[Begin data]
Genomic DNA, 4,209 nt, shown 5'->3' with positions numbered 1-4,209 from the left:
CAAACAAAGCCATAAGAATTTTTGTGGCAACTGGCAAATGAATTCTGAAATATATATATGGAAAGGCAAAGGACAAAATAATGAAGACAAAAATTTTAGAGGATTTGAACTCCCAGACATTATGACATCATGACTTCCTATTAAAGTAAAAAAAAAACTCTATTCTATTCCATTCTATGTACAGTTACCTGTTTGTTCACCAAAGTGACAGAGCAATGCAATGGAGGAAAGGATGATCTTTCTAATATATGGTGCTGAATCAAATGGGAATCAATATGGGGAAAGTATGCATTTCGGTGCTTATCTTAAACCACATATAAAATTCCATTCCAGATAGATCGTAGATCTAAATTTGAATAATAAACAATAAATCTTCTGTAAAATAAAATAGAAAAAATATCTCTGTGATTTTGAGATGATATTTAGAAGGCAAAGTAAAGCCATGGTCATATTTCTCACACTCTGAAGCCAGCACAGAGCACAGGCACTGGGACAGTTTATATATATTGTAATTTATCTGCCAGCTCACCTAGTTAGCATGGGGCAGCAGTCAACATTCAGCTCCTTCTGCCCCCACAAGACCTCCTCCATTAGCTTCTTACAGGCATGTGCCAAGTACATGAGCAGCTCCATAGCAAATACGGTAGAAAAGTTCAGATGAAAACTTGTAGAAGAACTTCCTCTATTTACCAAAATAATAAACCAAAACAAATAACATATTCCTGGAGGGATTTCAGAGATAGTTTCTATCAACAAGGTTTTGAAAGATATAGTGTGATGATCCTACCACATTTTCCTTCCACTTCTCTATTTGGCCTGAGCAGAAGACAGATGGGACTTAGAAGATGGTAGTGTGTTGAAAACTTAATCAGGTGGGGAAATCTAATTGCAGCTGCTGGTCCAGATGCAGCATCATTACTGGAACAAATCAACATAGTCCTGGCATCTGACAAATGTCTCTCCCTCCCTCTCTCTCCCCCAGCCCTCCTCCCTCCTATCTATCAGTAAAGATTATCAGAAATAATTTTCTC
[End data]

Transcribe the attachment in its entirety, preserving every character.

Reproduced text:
Genomic DNA, 4,209 nt, shown 5'->3' with positions numbered 1-4,209 from the left:
CAAACAAAGCCATAAGAATTTTTGTGGCAACTGGCAAATGAATTCTGAAATATATATATGGAAAGGCAAAGGACAAAATAATGAAGACAAAAATTTTAGAGGATTTGAACTCCCAGACATTATGACATCATGACTTCCTATTAAAGTAAAAAAAAAACTCTATTCTATTCCATTCTATGTACAGTTACCTGTTTGTTCACCAAAGTGACAGAGCAATGCAATGGAGGAAAGGATGATCTTTCTAATATATGGTGCTGAATCAAATGGGAATCAATATGGGGAAAGTATGCATTTCGGTGCTTATCTTAAACCACATATAAAATTCCATTCCAGATAGATCGTAGATCTAAATTTGAATAATAAACAATAAATCTTCTGTAAAATAAAATAGAAAAAATATCTCTGTGATTTTGAGATGATATTTAGAAGGCAAAGTAAAGCCATGGTCATATTTCTCACACTCTGAAGCCAGCACAGAGCACAGGCACTGGGACAGTTTATATATATTGTAATTTATCTGCCAGCTCACCTAGTTAGCATGGGGCAGCAGTCAACATTCAGCTCCTTCTGCCCCCACAAGACCTCCTCCATTAGCTTCTTACAGGCATGTGCCAAGTACATGAGCAGCTCCATAGCAAATACGGTAGAAAAGTTCAGATGAAAACTTGTAGAAGAACTTCCTCTATTTACCAAAATAATAAACCAAAACAAATAACATATTCCTGGAGGGATTTCAGAGATAGTTTCTATCAACAAGGTTTTGAAAGATATAGTGTGATGATCCTACCACATTTTCCTTCCACTTCTCTATTTGGCCTGAGCAGAAGACAGATGGGACTTAGAAGATGGTAGTGTGTTGAAAACTTAATCAGGTGGGGAAATCTAATTGCAGCTGCTGGTCCAGATGCAGCATCATTACTGGAACAAATCAACATAGTCCTGGCATCTGACAAATGTCTCTCCCTCCCTCTCTCTCCCCCAGCCCTCCTCCCTCCTATCTATCAGTAAAGATTATCAGAAATAATTTTCTC